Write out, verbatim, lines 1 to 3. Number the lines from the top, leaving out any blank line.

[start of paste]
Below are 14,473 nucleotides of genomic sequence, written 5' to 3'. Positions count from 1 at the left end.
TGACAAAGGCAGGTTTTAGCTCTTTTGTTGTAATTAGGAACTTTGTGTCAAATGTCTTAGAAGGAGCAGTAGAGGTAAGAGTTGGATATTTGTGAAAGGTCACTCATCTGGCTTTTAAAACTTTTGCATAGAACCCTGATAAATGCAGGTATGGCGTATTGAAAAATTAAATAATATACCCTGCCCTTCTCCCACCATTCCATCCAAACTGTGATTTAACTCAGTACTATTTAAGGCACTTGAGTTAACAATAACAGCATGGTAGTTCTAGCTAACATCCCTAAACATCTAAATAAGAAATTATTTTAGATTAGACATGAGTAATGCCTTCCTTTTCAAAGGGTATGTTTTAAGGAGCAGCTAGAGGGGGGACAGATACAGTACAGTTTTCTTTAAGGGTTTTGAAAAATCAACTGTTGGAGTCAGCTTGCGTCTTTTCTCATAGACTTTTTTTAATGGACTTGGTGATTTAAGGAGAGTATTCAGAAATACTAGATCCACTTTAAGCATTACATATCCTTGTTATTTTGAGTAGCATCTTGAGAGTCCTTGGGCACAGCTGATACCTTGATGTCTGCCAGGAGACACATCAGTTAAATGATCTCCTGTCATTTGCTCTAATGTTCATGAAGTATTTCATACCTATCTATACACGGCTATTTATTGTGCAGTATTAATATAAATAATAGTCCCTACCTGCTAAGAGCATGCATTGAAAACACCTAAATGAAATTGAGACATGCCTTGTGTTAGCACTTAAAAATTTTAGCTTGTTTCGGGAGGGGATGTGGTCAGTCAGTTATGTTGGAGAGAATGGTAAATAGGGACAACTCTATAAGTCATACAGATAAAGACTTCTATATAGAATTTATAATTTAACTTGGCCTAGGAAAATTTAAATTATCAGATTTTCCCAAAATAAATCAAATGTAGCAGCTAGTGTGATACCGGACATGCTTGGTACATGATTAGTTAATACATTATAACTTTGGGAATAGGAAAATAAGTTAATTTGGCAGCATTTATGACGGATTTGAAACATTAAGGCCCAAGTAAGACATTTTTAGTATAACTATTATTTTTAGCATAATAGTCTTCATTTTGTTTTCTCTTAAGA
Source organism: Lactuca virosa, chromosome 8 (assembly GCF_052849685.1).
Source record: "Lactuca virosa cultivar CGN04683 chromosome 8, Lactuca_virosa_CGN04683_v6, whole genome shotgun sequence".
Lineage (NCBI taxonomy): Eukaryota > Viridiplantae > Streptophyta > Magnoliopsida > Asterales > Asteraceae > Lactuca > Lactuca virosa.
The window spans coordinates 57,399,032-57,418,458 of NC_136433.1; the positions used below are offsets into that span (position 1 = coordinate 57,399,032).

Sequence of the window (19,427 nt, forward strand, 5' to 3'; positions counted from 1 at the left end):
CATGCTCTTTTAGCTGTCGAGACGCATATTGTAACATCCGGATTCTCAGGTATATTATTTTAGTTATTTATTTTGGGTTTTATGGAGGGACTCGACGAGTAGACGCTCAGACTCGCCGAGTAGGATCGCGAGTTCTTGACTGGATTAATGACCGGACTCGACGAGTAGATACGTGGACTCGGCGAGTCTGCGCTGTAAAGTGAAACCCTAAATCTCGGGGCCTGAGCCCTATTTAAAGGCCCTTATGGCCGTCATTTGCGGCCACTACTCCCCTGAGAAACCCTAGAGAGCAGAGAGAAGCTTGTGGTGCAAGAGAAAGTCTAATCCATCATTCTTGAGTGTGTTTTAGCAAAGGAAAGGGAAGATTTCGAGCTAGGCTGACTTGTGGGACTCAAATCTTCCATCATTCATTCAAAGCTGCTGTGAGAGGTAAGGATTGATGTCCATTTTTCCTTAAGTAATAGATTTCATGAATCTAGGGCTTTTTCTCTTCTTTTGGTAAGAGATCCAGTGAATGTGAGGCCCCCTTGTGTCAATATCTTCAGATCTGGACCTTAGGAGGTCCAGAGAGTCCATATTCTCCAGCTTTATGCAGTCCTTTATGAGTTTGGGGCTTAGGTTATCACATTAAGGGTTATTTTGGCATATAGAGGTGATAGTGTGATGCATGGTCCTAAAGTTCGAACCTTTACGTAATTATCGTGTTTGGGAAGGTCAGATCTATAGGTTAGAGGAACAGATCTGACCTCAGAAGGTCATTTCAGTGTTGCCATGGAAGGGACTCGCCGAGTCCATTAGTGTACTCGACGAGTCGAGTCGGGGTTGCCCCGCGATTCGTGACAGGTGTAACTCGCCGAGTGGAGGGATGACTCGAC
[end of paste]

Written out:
Below are 14,473 nucleotides of genomic sequence, written 5' to 3'. Positions count from 1 at the left end.
TGACAAAGGCAGGTTTTAGCTCTTTTGTTGTAATTAGGAACTTTGTGTCAAATGTCTTAGAAGGAGCAGTAGAGGTAAGAGTTGGATATTTGTGAAAGGTCACTCATCTGGCTTTTAAAACTTTTGCATAGAACCCTGATAAATGCAGGTATGGCGTATTGAAAAATTAAATAATATACCCTGCCCTTCTCCCACCATTCCATCCAAACTGTGATTTAACTCAGTACTATTTAAGGCACTTGAGTTAACAATAACAGCATGGTAGTTCTAGCTAACATCCCTAAACATCTAAATAAGAAATTATTTTAGATTAGACATGAGTAATGCCTTCCTTTTCAAAGGGTATGTTTTAAGGAGCAGCTAGAGGGGGGACAGATACAGTACAGTTTTCTTTAAGGGTTTTGAAAAATCAACTGTTGGAGTCAGCTTGCGTCTTTTCTCATAGACTTTTTTTAATGGACTTGGTGATTTAAGGAGAGTATTCAGAAATACTAGATCCACTTTAAGCATTACATATCCTTGTTATTTTGAGTAGCATCTTGAGAGTCCTTGGGCACAGCTGATACCTTGATGTCTGCCAGGAGACACATCAGTTAAATGATCTCCTGTCATTTGCTCTAATGTTCATGAAGTATTTCATACCTATCTATACACGGCTATTTATTGTGCAGTATTAATATAAATAATAGTCCCTACCTGCTAAGAGCATGCATTGAAAACACCTAAATGAAATTGAGACATGCCTTGTGTTAGCACTTAAAAATTTTAGCTTGTTTCGGGAGGGGATGTGGTCAGTCAGTTATGTTGGAGAGAATGGTAAATAGGGACAACTCTATAAGTCATACAGATAAAGACTTCTATATAGAATTTATAATTTAACTTGGCCTAGGAAAATTTAAATTATCAGATTTTCCCAAAATAAATCAAATGTAGCAGCTAGTGTGATACCGGACATGCTTGGTACATGATTAGTTAATACATTATAACTTTGGGAATAGGAAAATAAGTTAATTTGGCAGCATTTATGACGGATTTGAAACATTAAGGCCCAAGTAAGACATTTTTAGTATAACTATTATTTTTAGCATAATAGTCTTCATTTTGTTTTCTCTTAAGA
Source organism: Lactuca virosa, chromosome 8 (assembly GCF_052849685.1).